OKLAHOMA CITY, OKLAHOMA -- His descendants crowded into the Blue Room at the state capitol wondering, perhaps, at what might have been.
Richard Houston, his wife Mary, their kids and grand kids were there to celebrate the life of Temple Lea Houston, Richard's grandfather, with the reading of a proclamation on what would have been his 155th birthday.
"Any history of the United States that doesn't include Temple Houston is missing one of its greatest stories," says Laurie Steenbergen - Young, who is part of a committee in Woodward, Oklahoma charged with commemorating Houston.
For a man born in the shadow of a famous father, Sam Houston, Temple did as much as he could to create his own.
Temple graduated Baylor University at the age of 19, took the bar exam, and took off for the Territories.
He lawyered in the Texas panhandle and came to the Cherokee Outlet in the Run of 1893 with a reputation for speaking, shooting, and dressing.
Charlie Goin takes Woodward visitors on tours through the life of Temple Houston.
"He did just about everything he did, well," says Goin.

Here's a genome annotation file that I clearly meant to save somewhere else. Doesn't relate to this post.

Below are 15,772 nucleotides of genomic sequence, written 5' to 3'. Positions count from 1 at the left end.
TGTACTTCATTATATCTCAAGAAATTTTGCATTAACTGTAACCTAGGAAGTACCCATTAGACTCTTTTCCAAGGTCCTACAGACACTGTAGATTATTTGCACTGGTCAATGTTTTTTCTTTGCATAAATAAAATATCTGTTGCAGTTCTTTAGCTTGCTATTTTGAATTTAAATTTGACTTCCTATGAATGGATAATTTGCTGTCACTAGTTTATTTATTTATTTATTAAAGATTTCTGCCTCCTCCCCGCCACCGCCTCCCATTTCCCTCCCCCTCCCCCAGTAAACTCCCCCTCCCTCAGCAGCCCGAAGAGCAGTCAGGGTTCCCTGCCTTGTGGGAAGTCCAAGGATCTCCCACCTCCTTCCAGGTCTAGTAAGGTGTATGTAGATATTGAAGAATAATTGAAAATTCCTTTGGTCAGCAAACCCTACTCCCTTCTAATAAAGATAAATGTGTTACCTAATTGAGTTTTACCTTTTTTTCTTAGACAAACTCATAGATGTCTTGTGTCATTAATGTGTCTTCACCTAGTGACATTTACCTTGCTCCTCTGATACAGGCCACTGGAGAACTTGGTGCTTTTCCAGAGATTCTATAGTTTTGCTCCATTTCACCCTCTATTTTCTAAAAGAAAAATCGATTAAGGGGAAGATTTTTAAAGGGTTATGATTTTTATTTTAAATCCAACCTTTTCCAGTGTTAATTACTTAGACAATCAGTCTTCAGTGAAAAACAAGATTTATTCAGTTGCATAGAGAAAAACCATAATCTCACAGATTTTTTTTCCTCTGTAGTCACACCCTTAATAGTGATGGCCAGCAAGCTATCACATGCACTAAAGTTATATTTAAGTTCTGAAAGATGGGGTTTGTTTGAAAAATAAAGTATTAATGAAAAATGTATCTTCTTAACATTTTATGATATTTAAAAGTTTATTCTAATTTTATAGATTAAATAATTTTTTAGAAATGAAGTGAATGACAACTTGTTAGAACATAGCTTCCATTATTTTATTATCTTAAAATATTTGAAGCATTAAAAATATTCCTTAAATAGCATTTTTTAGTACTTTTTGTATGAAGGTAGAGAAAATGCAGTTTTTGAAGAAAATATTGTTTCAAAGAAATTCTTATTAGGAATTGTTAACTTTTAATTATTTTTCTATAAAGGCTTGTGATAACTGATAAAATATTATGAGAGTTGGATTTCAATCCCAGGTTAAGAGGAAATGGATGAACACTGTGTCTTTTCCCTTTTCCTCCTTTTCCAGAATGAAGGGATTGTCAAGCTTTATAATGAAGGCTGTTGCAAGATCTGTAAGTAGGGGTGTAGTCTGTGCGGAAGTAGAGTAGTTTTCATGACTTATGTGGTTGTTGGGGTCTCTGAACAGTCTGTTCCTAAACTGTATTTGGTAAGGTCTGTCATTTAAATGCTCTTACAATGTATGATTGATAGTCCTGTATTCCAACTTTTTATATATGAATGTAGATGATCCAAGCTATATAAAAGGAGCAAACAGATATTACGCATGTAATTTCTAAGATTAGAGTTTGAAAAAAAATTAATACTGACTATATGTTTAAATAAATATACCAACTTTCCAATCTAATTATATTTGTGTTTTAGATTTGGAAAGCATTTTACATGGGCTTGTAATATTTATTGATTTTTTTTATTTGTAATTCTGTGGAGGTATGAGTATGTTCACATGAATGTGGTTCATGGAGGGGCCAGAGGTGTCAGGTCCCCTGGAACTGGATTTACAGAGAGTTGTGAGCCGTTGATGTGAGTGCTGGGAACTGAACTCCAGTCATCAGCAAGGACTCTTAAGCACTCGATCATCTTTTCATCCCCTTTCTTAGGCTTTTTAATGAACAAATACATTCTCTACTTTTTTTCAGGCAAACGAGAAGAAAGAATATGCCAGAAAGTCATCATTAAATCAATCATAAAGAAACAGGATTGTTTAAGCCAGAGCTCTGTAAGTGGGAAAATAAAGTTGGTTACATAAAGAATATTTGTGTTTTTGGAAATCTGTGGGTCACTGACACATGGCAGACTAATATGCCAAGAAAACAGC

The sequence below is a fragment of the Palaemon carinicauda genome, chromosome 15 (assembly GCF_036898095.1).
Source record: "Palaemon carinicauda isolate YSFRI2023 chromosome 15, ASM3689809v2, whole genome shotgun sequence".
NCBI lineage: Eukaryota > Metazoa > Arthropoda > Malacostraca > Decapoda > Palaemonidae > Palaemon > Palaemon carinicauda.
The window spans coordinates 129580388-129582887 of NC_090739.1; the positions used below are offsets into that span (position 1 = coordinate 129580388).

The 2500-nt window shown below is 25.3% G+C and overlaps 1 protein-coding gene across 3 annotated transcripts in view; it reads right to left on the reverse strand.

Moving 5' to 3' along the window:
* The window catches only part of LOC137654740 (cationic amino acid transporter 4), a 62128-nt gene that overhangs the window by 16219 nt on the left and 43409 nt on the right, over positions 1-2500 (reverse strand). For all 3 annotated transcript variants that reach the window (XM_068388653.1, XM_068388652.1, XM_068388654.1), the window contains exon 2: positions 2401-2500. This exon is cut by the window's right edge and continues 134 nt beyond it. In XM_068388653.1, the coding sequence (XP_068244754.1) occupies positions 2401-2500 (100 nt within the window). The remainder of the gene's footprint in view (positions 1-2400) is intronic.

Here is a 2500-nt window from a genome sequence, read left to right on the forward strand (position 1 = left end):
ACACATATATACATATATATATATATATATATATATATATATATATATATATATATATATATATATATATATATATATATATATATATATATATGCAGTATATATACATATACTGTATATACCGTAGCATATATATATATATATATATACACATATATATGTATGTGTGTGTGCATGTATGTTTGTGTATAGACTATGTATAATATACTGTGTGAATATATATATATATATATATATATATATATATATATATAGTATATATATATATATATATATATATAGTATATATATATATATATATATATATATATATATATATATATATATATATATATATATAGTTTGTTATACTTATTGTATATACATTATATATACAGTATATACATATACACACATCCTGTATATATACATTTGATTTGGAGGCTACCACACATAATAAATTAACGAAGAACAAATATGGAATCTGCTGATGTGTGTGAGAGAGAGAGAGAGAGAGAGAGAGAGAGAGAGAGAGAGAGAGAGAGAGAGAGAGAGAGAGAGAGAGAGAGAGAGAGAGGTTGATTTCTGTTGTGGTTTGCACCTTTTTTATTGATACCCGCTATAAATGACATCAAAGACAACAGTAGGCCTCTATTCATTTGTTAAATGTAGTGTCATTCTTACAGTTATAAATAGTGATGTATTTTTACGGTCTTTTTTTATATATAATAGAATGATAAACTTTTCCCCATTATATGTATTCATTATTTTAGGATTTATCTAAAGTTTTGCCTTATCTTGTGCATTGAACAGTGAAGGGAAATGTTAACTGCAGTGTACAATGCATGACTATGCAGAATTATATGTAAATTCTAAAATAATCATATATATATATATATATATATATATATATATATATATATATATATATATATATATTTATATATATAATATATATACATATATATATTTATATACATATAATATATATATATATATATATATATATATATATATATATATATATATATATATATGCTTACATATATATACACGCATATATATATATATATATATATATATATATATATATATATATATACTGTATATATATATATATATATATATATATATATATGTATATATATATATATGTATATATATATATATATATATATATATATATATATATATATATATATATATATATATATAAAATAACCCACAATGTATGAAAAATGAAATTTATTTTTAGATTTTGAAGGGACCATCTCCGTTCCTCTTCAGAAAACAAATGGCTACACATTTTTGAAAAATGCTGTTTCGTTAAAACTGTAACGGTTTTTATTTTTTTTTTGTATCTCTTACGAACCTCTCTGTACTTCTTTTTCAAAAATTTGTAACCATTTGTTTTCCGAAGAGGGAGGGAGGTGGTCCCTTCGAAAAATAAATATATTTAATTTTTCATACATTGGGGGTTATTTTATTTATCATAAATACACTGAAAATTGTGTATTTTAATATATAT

His office is preserved in pictures and behind glass at the Plains Indians and Pioneers Museum.
His old books are here, and one of his Colt revolvers too.
For a decade he was a larger than life character in frontier Woodward.
His barroom shootout with the Jennings brothers and his stirring defense of a local 'call girl' named Minnie Stacy remain legendary tales around northwest Oklahoma.
Goin states, "The defense of Minnie Stacy is a classic, and it was used by many of the law schools around the country as one of the best extemporaneous speeches ever heard."
The Houston family still has the bar room piano from that shootout complete with bullet holes.
"Does the piano still sound all right," asks a visitor to the Blue Room ceremony?
"Oh Yes," say Richard and Mary in unison.
Powerful people in Texas wanted Temple to run for political office, but he declined.
Supporters in Oklahoma were talking him up to be Oklahoma's first governor before a series of strokes ended his life at the age of 45.
A few feet away from the current Oklahoma governor's office, Temple Houston did get his day though.
A legendary lawyer, orator, and straight shooter got in his usual last word, this one by proclamation.
Temple Houston is the subject of a Glen Shirley biography titled, "Lawyer With a Gun".
He is the inspiration behind several other Wild West characters from TV and western fiction.
Woodward leaders plan to erect a statue in honor of Temple Houston in the Spring of 2016.